As a former pro player, current coach, and mom how does it feel that some kids may look up to you as their role model?

As I reflect on all of those roles, I feel as though it is an awesome responsibility to be an excellent role model to my own children, other young tennis players, all children and adults as well. Having traveled the athletic path from learning on my neighborhood courts to the pros, it is important to share how that journey has shaped me and set an example to inspire others to continue to excel in their own game and life.

What would you tell a girl who dreams of being a professional tennis player?

I would tell her a number of things:

I tell a girl who dreams of being a professional tennis player to first dream of being the best you that you can be. Whether it is on the tennis court, off the tennis court, in the classroom or beyond.

I tell her to work your hardest every day to be better than you were yesterday. The standard you set for yourself is the standard you will become.

Being a professional athlete/tennis player is a different path and if you want to be different then you have to “be different.”

I tell her to get up in the morning and do the best you can then go to sleep and get back up in the morning and do it all over again.

What is the most satisfying part of being a professional tennis player/coach?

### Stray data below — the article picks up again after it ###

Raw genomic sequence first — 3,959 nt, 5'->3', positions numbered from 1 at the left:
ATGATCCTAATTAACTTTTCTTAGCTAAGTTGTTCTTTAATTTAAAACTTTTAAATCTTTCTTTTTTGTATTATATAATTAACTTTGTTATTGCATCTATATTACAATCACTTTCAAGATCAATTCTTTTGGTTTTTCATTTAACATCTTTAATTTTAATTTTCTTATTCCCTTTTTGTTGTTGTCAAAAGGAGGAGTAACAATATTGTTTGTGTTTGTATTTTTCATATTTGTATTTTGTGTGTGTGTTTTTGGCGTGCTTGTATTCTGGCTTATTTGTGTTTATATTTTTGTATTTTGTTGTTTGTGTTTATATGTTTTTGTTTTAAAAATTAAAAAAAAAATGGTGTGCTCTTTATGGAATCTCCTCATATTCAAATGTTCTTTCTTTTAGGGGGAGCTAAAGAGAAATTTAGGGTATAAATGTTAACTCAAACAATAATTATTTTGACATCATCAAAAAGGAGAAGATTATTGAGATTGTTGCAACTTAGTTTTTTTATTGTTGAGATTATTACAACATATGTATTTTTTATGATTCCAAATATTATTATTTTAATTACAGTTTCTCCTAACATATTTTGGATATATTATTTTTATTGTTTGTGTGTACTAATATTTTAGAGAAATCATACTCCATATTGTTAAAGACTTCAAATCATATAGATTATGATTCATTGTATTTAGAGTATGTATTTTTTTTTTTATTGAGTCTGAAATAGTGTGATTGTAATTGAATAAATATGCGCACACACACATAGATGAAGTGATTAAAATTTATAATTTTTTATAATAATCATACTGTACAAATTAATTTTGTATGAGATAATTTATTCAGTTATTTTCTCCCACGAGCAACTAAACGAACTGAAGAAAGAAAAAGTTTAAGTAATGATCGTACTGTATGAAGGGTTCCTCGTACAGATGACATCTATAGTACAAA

The most satisfying part of being a professional tennis player when I was playing tennis was to work hard at getting it right on the court, to see the world while doing it, and the relationships that I made that have lasted a lifetime.

The two most satisfying parts of being a professional tennis player/coach now is one, that I have a platform of experience to speak from to mentor, motivate, inspire, and change the lives of young players; and two, I have experience to initiate growth, change, and innovative initiatives as well.

What has it been like seeing your daughters pursue tennis?

(Laughs) This may be the most satisfying and difficult aspect of my tennis career to date.  I want the best for them, so as a parent that is emotional. As a coach, you know that the tough lessons are often the best lessons.  But, at the end of the day I know that the life lessons and experiences that tennis will afford them will make them better human beings with the game in their lives than without.

To continue advancing the role women have in sports, USTA Mid-Atlantic is building a dynamic community of women who will have a strong, positive, collective impact on communities across the region. Led by Jeri Ingram, the Women’s Giving Circle brings together women who share common philanthropic goals and want to become more involved philanthropically in tennis. To learn more about how to join the giving circle and be a leader in the tennis community, please contact Helen Li at